The smell of the rain

The smell of the rain

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When you live in a country where rain is a regular occurrence, it becomes a fact of life, almost an annoyance. Particularly in areas where precipitation is a year round affair and where the prospect of uninterrupted spells of rainfall implies inconvenience, damp and blocked sunlight for long periods of time, the subject of rain becomes a topic of distaste; a phenomenon which necessitates the need to temporarily flee one’s normal abode in search of warmth and sunshine.

Not so in places where rain is not so common. Such as Malta during the long, hot, dry summer season. A place where week after week of warm to hot sunny days prevail almost uninterruptedly between late spring and late summer: around twelve weeks of hot, dry weather which burns the countryside dry and lets you wonder at the resilient patches of green vegetation which defy the furnace-like quality of what they face and survive almost without a drop of soothing water for sustenance, except for the occasional heavy dewfall which is absorbed through their leaves.

Those of us who inhabit such areas are generally sensitive to a particular sensation which is most magnified when it rains after a long dry period. I term this sensation, the smell of the rain. A wonderfully rich and refreshing earthy smell which brings great joy. An indicator of change to come. The first airborne drop of relief in advance of wetter days ahead.

I used to think that this sensation was something that was simply an undefinable feeling. Some primitive switch to which humans in dry places are programmed to respond. Until an architect friend of mine told me that there is actually a word for it! Petrichor. A combination of two distinct words, petra and ichor designed to embrace and encapsulate the feeling that has been arousing my senses since childhood.

Petra stands for stone while ichor stands for the more esoteric fluid that flowed in the veins of the Gods in Greek mythology! So there you have it: a heavenly fluid mixing with the very earth on which we lesser human mortals stand. Producing a sensation of what flows through the Gods’ own veins! No wonder the feeling of euphoric refreshment which the smell of the first rain brings.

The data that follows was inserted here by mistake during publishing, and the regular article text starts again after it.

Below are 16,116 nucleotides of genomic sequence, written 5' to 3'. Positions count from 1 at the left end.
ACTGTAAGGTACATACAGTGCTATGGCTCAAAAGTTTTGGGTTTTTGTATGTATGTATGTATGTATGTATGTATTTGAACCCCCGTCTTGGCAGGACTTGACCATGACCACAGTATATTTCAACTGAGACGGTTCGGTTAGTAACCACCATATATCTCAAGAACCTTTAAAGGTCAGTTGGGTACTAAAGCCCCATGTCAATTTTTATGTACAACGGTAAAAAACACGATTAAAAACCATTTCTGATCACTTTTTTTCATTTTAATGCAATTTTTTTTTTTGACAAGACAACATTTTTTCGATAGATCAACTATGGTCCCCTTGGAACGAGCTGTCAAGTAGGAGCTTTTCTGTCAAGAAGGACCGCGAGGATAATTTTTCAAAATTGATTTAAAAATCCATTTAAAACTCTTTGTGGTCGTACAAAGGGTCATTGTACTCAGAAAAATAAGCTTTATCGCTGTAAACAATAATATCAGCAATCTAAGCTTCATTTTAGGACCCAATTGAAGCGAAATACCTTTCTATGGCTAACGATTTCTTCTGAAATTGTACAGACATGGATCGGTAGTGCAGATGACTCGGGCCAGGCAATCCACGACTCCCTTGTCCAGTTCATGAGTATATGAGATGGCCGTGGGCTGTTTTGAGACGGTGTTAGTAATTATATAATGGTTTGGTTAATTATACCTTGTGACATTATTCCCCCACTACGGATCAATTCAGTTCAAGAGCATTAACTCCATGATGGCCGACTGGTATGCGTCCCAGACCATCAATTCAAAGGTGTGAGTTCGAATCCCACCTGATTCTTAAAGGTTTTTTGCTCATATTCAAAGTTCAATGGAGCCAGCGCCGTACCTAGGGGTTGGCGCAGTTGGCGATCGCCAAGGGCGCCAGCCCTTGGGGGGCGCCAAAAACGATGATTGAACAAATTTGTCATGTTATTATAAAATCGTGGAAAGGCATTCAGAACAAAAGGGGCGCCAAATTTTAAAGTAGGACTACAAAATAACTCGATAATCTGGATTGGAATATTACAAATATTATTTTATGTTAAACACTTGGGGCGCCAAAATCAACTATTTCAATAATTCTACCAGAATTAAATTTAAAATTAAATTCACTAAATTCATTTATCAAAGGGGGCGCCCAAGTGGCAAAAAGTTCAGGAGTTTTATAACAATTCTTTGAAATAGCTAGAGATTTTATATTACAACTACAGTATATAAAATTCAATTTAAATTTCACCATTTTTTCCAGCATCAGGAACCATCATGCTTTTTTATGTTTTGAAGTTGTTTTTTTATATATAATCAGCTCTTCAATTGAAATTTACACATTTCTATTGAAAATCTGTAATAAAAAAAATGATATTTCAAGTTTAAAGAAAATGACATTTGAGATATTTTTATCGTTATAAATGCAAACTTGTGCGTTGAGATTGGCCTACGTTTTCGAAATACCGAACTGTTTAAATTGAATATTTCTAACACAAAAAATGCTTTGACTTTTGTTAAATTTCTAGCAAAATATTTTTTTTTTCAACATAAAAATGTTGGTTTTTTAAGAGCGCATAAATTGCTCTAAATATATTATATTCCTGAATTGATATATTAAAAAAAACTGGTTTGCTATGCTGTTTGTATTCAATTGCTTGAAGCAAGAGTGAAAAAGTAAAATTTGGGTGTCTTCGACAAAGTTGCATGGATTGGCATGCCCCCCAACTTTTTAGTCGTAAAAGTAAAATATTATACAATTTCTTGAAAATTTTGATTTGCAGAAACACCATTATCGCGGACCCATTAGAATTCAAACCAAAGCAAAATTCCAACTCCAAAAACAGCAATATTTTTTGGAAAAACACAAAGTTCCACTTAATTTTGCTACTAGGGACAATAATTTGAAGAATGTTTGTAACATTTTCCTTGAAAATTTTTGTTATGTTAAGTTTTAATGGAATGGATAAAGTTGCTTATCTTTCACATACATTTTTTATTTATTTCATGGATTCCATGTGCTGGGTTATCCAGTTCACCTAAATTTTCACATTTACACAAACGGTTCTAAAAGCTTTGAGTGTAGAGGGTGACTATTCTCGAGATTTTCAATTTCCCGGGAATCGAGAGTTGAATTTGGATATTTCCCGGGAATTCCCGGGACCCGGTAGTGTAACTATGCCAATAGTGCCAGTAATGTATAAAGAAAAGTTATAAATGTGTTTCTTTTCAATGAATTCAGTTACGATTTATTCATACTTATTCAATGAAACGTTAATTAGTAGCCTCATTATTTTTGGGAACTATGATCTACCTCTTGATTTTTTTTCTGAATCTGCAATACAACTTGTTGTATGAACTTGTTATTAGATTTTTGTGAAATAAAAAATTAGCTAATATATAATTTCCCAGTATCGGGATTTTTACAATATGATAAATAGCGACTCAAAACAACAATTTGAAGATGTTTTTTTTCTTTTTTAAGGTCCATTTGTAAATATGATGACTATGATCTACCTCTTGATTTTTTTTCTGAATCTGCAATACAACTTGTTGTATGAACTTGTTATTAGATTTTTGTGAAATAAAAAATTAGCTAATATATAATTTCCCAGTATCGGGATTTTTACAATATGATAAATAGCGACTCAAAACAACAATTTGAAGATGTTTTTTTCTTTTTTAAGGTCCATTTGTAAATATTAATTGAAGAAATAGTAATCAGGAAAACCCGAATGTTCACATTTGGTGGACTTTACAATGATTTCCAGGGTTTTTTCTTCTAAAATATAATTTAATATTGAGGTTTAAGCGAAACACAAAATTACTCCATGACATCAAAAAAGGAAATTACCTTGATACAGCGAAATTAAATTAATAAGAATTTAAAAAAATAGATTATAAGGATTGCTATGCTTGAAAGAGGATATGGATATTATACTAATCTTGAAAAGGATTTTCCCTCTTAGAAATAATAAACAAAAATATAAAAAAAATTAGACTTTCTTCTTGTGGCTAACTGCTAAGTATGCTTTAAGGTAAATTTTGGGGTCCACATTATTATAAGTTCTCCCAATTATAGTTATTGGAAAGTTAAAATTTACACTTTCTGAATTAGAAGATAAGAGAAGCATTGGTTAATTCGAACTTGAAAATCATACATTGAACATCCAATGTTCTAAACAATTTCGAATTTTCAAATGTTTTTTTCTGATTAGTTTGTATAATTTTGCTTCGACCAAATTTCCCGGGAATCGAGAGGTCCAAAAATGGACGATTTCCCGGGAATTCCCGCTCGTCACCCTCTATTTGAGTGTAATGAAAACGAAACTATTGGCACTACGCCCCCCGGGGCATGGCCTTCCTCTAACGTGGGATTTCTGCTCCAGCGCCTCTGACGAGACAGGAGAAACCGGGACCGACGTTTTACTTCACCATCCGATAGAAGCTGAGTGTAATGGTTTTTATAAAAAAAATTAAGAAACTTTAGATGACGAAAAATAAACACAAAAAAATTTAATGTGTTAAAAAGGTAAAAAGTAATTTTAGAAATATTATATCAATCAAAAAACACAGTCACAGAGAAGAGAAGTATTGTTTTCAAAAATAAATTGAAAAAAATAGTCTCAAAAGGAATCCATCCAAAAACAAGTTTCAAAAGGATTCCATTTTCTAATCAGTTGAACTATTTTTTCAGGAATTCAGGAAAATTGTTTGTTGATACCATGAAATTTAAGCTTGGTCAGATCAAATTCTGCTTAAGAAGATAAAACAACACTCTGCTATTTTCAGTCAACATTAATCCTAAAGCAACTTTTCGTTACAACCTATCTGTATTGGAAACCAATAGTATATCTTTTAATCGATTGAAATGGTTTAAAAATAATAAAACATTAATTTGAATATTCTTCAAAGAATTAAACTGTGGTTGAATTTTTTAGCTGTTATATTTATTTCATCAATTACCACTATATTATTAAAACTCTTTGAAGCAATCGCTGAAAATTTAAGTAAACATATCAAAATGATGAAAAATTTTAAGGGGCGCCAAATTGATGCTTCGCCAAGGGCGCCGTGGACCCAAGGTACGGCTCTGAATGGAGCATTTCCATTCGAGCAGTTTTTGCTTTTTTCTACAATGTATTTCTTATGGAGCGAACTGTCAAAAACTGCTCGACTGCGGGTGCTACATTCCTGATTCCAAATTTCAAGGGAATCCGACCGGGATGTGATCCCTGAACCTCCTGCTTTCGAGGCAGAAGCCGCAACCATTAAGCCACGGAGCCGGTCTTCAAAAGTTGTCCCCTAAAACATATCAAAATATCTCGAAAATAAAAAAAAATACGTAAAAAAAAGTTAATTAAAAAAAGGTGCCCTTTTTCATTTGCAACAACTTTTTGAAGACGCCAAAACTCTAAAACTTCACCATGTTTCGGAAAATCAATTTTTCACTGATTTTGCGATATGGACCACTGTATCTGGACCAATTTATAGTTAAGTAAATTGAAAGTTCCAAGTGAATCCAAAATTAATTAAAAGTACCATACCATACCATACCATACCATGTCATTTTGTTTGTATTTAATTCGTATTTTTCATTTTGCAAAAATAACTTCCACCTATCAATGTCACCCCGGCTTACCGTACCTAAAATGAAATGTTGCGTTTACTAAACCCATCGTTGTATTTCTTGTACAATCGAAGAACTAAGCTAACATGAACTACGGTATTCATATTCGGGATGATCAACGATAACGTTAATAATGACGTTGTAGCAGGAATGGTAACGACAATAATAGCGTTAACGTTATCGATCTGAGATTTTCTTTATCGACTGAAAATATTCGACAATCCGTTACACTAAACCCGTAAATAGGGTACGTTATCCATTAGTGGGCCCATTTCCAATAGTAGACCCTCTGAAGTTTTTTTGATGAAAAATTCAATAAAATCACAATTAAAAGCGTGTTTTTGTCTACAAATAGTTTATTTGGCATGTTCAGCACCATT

Researchers theorise that the smell of the rain, or petrichor is caused by a combination of factors. Part of the smell derives from an oily substance exuded by certain plants during dry periods which is absorbed by clay and rocks on the ground. When it rains after a lengthy dry spell, the oil is released into the air along with another compound, geosmin, a metabolic by-product of certain bacteria which is emitted by wet soil, producing the distinctive scent. The smell can be further compounded by ozone which is generated by lightning during a thunderstorm.

The purpose of the oil is to slow down seed germination and plant growth during the lethal dry season. It is only when the rain dissipates the oil in the ground that the seeds get the go-ahead to germinate. This would indicate that the plants produce the oil in order to safeguard the seeds from germination under duress.

Just imagine what is taking place whenever you feel this exuberant high! As each raindrop lands on the porous surface of the sun-baked ground, air trapped in the pores forms small bubbles, which float to the surface and release spray-like aerosols.  Such aerosols carry the scent, as well as bacteria and viruses from the soil. Gentle rainfall tends to produce more aerosols which explains why petrichor is stronger and more noticeable after light rains.

As to why it excites us so much? Scientists believe that humans react so joyfully to the smell of the rain because our ancestors may have been hard-wired to rely on rainy weather for survival.

Blood of the Gods splashing on dry stones or complex organic chemicals released by plants and bacteria? Whatever the origin, the magic remains for all those who like me are sensitive to its timeless pleasure.

 

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Smoke on the water, fire in the sky

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Smoke on the water, fire in the sky

A wet wintry day just outside Valletta’s main gate.  The Triton Fountain sporting Vincenzo Apap’s beautiful bronzes from 1959.  Above the fountain, the diffuse rays of the setting sun flicker like flames amongst the billowing clouds textured like smoke.  The road surface is wet from a recent downpour.

A strong image reminiscent of men holding a bowl of burning oil with its leaping flames reaching out into the sky.

And all an optical illusion, of course!  Captured on my way out of the office during my walk to my car using only a humble mobile phone camera.